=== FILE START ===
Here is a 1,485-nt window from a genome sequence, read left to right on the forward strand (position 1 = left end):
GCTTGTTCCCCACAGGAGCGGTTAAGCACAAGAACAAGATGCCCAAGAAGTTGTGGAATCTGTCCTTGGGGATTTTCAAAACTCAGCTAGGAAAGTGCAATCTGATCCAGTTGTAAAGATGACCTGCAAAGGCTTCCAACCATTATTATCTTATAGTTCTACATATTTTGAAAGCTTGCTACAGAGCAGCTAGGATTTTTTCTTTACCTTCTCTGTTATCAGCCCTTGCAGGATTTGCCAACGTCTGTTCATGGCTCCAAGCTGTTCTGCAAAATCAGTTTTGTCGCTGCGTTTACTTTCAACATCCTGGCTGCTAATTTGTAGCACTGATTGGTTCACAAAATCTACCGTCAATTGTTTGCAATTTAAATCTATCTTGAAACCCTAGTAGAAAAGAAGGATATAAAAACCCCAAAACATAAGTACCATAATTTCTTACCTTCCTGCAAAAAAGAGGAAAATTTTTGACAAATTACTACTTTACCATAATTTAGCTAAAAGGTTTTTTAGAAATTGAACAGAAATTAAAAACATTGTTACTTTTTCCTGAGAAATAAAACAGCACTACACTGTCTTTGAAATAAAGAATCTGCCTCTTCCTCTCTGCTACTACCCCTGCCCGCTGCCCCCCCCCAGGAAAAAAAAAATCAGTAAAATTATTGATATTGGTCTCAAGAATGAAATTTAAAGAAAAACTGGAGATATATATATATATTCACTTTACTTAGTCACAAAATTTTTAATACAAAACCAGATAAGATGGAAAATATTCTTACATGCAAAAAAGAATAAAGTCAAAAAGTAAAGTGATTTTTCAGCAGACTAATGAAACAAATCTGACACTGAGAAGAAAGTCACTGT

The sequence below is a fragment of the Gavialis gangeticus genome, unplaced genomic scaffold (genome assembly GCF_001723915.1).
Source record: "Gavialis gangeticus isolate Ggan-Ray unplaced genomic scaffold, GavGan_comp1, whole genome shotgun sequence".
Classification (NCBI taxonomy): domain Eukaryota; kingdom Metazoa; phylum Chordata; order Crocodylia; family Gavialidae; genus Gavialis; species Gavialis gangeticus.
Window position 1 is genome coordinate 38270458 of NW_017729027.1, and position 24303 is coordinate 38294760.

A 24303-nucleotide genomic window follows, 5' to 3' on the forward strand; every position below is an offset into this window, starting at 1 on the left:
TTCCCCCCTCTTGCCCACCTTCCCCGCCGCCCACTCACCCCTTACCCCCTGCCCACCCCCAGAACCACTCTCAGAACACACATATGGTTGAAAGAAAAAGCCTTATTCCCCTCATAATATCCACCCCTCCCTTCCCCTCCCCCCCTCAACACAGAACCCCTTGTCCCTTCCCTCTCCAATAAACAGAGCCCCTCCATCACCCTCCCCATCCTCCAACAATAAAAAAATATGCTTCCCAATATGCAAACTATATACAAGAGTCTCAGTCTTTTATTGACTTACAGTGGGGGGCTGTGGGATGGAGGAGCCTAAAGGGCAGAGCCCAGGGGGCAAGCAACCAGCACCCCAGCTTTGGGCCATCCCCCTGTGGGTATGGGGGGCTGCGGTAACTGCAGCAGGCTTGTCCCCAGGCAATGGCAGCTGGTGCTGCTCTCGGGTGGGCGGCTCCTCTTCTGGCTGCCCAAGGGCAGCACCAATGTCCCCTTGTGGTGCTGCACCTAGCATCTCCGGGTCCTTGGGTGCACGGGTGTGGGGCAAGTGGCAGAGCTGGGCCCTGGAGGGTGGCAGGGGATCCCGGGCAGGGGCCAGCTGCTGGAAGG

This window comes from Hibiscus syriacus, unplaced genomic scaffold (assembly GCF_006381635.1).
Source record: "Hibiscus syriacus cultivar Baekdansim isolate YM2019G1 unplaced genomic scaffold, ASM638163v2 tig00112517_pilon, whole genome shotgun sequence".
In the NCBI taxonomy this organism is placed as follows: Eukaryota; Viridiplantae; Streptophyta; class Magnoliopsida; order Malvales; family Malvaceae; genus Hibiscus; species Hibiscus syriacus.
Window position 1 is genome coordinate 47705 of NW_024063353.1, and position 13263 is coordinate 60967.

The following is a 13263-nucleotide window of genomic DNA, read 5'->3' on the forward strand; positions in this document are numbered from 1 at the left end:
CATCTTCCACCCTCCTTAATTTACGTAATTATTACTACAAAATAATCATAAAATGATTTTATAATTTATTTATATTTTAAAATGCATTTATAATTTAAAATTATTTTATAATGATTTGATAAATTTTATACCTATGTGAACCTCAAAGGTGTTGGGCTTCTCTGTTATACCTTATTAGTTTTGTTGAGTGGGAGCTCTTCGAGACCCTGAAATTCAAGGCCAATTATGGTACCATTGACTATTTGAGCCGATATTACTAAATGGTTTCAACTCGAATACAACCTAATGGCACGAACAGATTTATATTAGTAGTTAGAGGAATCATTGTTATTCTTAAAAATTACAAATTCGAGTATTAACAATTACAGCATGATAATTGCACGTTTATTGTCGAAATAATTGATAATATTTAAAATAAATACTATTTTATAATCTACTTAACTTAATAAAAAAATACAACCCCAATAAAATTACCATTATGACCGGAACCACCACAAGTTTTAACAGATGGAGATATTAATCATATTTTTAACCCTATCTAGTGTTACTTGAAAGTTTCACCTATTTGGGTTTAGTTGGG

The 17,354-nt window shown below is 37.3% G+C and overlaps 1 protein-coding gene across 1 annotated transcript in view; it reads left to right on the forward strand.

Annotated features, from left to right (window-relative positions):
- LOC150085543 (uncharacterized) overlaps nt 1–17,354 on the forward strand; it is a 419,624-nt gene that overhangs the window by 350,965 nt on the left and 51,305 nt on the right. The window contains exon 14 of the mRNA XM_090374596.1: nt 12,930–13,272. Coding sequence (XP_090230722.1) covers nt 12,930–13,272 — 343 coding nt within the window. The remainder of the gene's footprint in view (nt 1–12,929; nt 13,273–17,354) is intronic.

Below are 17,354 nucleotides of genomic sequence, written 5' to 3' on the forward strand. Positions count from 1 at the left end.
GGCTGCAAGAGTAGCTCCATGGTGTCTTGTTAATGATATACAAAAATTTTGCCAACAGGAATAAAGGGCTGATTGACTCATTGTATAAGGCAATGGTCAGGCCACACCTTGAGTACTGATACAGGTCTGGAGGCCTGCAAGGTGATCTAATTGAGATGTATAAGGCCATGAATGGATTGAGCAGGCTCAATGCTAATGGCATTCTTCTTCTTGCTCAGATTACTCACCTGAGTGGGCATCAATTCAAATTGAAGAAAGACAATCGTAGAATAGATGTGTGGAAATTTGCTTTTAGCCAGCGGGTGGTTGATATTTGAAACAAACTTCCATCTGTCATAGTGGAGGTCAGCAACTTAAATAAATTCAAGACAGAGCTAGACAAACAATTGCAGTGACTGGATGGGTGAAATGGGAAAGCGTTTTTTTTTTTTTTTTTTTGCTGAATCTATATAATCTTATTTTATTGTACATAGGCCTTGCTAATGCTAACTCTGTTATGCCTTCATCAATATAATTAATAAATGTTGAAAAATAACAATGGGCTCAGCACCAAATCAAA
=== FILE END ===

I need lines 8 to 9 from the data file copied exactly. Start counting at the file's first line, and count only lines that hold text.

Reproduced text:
TTCCCCCCTCTTGCCCACCTTCCCCGCCGCCCACTCACCCCTTACCCCCTGCCCACCCCCAGAACCACTCTCAGAACACACATATGGTTGAAAGAAAAAGCCTTATTCCCCTCATAATATCCACCCCTCCCTTCCCCTCCCCCCCTCAACACAGAACCCCTTGTCCCTTCCCTCTCCAATAAACAGAGCCCCTCCATCACCCTCCCCATCCTCCAACAATAAAAAAATATGCTTCCCAATATGCAAACTATATACAAGAGTCTCAGTCTTTTATTGACTTACAGTGGGGGGCTGTGGGATGGAGGAGCCTAAAGGGCAGAGCCCAGGGGGCAAGCAACCAGCACCCCAGCTTTGGGCCATCCCCCTGTGGGTATGGGGGGCTGCGGTAACTGCAGCAGGCTTGTCCCCAGGCAATGGCAGCTGGTGCTGCTCTCGGGTGGGCGGCTCCTCTTCTGGCTGCCCAAGGGCAGCACCAATGTCCCCTTGTGGTGCTGCACCTAGCATCTCCGGGTCCTTGGGTGCACGGGTGTGGGGCAAGTGGCAGAGCTGGGCCCTGGAGGGTGGCAGGGGATCCCGGGCAGGGGCCAGCTGCTGGAAGG

This window comes from Hibiscus syriacus, unplaced genomic scaffold (assembly GCF_006381635.1).